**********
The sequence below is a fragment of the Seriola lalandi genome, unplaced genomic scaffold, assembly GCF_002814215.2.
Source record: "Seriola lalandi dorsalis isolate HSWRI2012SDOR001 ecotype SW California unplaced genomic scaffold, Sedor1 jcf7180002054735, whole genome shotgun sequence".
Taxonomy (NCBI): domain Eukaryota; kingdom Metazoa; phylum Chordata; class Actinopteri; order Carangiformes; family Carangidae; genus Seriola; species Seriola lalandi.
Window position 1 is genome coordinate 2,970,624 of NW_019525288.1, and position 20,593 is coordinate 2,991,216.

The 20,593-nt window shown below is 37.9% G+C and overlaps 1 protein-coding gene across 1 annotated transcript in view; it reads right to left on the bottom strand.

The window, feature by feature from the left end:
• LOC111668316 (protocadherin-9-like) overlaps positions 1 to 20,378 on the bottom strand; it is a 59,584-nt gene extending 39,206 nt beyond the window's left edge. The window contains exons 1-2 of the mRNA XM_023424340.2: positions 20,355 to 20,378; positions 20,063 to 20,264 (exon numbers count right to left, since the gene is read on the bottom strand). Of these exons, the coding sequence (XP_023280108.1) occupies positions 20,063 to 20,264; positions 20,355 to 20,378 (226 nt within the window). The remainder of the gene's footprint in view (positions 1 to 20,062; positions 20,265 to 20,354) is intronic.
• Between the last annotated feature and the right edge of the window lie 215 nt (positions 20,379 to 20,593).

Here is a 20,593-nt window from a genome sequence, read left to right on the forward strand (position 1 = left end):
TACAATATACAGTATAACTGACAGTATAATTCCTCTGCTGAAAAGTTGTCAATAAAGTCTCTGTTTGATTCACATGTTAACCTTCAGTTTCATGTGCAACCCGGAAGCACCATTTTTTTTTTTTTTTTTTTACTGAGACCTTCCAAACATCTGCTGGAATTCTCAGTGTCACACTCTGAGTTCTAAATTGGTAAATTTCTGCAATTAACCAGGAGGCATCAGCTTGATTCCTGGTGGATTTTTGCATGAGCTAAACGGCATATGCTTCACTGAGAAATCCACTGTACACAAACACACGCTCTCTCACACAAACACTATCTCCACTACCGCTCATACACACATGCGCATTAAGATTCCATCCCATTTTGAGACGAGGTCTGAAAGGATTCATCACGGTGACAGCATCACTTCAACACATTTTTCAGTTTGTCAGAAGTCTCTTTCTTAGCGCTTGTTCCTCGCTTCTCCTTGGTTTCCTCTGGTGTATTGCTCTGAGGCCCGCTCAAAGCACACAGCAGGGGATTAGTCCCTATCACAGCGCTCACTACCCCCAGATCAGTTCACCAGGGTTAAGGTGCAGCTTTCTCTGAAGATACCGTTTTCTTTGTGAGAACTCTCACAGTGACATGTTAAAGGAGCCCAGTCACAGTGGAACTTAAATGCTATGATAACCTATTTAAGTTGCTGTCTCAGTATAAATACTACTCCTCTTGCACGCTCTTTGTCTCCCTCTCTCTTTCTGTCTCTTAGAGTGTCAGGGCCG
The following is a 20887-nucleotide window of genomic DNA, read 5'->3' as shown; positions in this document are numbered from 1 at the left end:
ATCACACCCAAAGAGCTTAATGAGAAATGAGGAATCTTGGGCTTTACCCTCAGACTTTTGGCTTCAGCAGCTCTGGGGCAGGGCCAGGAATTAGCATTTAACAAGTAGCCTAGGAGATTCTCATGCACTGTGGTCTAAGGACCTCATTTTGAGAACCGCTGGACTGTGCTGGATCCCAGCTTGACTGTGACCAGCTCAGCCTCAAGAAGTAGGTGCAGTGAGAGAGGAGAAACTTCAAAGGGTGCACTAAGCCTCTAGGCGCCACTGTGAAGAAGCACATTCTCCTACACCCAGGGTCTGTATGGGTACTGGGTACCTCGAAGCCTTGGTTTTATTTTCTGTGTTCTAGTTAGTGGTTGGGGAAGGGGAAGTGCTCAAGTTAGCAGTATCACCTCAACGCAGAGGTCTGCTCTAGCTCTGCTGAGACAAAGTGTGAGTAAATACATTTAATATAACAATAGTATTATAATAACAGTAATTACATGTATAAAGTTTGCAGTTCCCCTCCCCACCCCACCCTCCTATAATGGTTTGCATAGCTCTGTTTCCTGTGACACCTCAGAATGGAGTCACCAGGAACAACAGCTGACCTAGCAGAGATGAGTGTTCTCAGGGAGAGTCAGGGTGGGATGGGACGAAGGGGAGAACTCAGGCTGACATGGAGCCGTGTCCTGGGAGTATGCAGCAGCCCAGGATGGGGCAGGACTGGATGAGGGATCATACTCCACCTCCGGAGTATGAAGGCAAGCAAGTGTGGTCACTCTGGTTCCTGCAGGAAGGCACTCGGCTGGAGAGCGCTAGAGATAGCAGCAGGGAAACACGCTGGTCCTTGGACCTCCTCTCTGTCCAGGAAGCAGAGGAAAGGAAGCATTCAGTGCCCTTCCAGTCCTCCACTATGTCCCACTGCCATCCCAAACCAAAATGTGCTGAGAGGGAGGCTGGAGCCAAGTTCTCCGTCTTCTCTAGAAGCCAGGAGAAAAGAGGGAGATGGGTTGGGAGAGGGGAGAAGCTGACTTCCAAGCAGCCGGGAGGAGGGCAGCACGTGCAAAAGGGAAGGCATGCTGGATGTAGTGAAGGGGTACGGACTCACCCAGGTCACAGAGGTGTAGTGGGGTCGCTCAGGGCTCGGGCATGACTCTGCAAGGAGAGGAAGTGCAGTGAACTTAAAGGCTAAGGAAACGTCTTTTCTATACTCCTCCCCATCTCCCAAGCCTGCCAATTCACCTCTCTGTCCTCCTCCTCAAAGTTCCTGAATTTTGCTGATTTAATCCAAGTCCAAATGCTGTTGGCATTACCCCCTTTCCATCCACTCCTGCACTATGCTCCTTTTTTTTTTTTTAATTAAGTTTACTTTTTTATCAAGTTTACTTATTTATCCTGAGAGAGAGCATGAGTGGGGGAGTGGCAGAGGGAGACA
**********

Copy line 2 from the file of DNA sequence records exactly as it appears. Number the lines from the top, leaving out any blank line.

Source record: "Seriola lalandi dorsalis isolate HSWRI2012SDOR001 ecotype SW California unplaced genomic scaffold, Sedor1 jcf7180002054735, whole genome shotgun sequence".